Although science has traditionally been a male-dominated field, my motivation to pursue it came largely from women I read about and watched on TV. Jane Goodall and Rosalind Franklin were early inspirations, having paved the way for female scientists today. My current mentors are nowadays all around me; I work in an immensely inclusive environment (the Raincoast-UVic Applied Conservation Science Lab), and am surrounded by supportive and hard-working people dedicated to applied research that benefits natural and human systems – most of my colleagues are women.
I’m thankful for all of the strong women who have inspired me. From the women of Raincoast, the Applied Conservation Science Lab, and other local organizations, or within the communities we partner and work with – to women whom I’ve sat alongside in lectures, who have taught the lectures, and women who have prominently fought conservation issues around the world. I’m still a young researcher, and although I have much more growth and learning ahead of me in my career, it’s these women who have helped me chart my path.
This fall, Raincoast will be hosting an event that celebrates women in conservation. This event is part of the exhibit and online auction, One Shot for Coastal Carnivores which is coming to the Robert Bateman Centre in November. This is an opportunity to see these stunning photographs in person and to help secure the Nadeea tenure and Safeguard Coastal Carnivores.
On November 16th, I hope you might join us at the Robert Bateman Centre to learn from, engage and celebrate female Indigenous partners, scientists, journalists, business owners, and philanthropists supporting conservation efforts to safeguard coastal carnivores of British Columbia. I am proud to be a woman in conservation science. Please consider joining my colleagues and me as we celebrate our accomplishments.
Women in conservation
Hosted by Maureen Gordon, Raincoast Board Chair and Co-owner of Maple Leaf Adventures.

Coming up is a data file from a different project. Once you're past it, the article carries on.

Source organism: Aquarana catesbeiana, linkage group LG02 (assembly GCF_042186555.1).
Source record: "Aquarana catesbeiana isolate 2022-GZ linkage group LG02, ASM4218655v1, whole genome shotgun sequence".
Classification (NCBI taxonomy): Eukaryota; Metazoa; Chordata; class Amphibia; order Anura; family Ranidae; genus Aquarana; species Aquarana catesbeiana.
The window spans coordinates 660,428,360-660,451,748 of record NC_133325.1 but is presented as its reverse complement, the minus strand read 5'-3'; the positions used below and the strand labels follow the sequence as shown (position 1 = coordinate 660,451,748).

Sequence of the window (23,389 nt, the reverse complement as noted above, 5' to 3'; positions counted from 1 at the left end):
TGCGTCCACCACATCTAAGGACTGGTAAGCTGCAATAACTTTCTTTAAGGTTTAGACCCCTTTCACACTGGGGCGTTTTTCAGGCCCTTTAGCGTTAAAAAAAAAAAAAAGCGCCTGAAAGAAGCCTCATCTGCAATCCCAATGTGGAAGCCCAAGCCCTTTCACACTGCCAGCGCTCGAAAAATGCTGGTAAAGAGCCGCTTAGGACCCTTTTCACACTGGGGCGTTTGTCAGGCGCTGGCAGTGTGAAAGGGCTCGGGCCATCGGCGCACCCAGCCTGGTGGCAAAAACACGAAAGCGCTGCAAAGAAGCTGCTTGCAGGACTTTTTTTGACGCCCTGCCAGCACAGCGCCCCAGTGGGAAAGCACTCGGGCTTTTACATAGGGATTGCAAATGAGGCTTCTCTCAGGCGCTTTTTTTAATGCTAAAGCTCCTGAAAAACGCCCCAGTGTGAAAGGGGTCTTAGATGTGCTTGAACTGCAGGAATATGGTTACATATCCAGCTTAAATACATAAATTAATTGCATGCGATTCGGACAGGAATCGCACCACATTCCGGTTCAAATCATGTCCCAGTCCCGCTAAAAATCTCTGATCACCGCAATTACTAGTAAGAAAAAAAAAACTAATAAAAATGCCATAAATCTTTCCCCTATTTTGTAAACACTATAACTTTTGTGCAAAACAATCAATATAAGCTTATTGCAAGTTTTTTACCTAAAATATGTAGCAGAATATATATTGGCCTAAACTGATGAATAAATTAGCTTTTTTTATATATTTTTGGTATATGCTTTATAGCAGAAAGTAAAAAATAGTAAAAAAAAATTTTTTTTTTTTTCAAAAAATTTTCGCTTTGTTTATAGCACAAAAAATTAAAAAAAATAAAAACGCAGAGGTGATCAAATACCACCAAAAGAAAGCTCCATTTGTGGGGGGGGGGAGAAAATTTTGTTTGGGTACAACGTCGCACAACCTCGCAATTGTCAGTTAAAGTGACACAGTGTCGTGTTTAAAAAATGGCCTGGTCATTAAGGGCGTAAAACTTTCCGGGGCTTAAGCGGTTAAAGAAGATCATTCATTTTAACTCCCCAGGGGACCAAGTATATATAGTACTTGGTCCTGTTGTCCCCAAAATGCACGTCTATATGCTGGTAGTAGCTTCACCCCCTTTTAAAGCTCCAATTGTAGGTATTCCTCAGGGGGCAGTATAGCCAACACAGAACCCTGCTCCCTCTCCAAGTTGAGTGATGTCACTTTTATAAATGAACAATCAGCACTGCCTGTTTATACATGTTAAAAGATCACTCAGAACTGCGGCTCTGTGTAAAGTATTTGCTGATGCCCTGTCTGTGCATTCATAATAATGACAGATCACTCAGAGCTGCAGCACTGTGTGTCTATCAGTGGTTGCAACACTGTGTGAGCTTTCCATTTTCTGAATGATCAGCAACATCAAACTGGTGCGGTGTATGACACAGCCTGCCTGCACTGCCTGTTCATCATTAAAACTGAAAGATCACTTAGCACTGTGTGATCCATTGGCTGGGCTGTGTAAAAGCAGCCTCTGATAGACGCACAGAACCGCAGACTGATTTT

Conservation scientist, adventure enthusiast, UVic… read more.
Environmental journalist, explorer, Co-founder and editor-in-chief of The Narwhal… read more.
Conservation biologist, program director for Wild Salmon Program at Raincoast, … read more.
Conservation, fisheries management, Wuikinuxv Nation… read more.
November 16th, Robert Bateman Centre
From Indigenous partners to scientists, journalists to business owners and philanthropists to artists, Raincoast is lucky to have the support of numerous leaders supporting our conservation efforts. This evening, hosted by Raincoast board chair and Maple Leaf Adventures co-owner Maureen Gordon, will offer an opportunity to learn from, engage and celebrate women in conservation.
Become a Raincoaster
Giving to Raincoast enables you to protect what you love most.
For 25 years, Raincoast has been furthering biodiversity conservation in BC. Thanks to your generous donations, among many other accomplishments, we have been able to end commercial trophy hunting of large carnivores in over 38,000 square kilometers of the Great Bear Rainforest, begin acquiring forest land in order to protect threatened Coastal Douglas-fir ecosystems, aid recovery of endangered Southern Resident killer whales by restoring Chinook salmon habitat, and establish a university research lab dedicated to applied conservation science. Strong partnerships are integral to our success.
Our efforts need to be maintained and advanced, now more than ever. As the biodiversity and climate crises collide, your support allows us to continue to make tangible conservation gains.
Biodiversity protection is the most important gift we can give the next generation. Join us as a Raincoaster today!